The major randomized controlled trials that demonstrated the efficacy of cardiac resynchronization therapy (CRT) excluded patients with atrial fibrillation (AF). Yet, AF occurs in one of four recipients of CRT1- 2. The prognosis of AF patients with CRT is generally worse than that of patients in sinus rhythm.3- 4 because they are at a major disadvantage 5 They exhibit loss of atrioventricular synchronicity, a higher risk for insufficient CRT delivery because of uncontrolled ventricular rates, more ICD shocks for ventricular arrhythmia, inappropriate ICD shocks, inadequate symptomatic improvement, repeated hospitalization and increased mortality. 6- 17 Furthermore AF may be associated with fusion and pseudofusion beats that represent inefficient biventricular capture (Fig 1).18, 19 Such beats render the pacing counters inaccurate for assessing true biventricular capture beats. AF represents an important cause of poor long-term CRT benefit and prognosis unless aggressive efforts are made to slow the ventricular rate. The new developments in rate control can now promote the delivery of a high percentage of biventricular paced beats to the AF patient (which was challenging in the past) so as to produce an overall response virtually similar to that seen in patients with sinus rhythm despite the persistence of atrial arrhythmia.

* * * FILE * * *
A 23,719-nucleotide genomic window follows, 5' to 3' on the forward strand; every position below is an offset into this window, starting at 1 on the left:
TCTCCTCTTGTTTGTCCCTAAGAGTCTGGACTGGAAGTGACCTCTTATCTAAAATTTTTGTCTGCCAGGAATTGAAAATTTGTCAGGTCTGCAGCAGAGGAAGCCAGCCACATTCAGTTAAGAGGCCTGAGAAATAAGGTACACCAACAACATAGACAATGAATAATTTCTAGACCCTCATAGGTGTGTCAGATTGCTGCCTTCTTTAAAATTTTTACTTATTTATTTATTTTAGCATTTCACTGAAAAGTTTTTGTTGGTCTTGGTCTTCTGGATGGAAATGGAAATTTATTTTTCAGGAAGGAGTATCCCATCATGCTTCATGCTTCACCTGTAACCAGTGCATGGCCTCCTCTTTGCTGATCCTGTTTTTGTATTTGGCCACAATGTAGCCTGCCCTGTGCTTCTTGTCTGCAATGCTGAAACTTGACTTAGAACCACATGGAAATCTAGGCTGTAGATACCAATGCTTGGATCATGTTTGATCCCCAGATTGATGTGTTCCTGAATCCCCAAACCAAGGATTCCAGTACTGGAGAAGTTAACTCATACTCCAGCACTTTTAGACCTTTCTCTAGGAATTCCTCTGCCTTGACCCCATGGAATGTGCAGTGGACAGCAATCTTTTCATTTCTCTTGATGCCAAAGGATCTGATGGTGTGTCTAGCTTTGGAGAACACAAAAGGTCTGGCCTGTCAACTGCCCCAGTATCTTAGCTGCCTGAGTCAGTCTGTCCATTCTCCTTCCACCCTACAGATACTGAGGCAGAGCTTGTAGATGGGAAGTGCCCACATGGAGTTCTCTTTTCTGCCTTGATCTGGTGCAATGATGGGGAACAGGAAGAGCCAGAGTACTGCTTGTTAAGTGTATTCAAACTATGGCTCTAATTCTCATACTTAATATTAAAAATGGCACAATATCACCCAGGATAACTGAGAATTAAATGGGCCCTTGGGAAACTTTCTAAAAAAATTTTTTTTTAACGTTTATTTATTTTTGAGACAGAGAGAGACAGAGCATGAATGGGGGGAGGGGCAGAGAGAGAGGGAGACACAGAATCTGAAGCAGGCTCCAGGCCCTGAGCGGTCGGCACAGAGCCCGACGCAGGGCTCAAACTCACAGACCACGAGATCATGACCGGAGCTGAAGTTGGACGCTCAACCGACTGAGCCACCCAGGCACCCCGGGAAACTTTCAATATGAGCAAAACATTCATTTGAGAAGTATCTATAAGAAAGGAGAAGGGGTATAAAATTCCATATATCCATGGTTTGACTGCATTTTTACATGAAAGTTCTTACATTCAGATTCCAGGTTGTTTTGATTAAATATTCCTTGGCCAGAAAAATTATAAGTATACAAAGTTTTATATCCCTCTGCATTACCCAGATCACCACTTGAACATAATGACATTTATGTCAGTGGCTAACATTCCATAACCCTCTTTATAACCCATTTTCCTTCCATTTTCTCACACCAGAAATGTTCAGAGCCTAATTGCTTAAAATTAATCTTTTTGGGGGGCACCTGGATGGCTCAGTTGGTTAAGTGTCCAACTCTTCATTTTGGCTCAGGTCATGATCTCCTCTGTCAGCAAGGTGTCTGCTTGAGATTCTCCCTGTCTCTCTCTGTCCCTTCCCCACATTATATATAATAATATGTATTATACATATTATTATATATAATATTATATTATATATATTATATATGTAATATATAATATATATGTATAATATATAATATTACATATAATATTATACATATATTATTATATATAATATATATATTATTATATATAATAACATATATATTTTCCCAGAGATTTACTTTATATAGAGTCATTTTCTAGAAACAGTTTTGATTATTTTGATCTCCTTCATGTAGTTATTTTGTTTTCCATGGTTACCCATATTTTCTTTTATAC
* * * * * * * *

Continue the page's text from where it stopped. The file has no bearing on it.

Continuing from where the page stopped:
Credits: S. Serge Barold; Bengt Herweg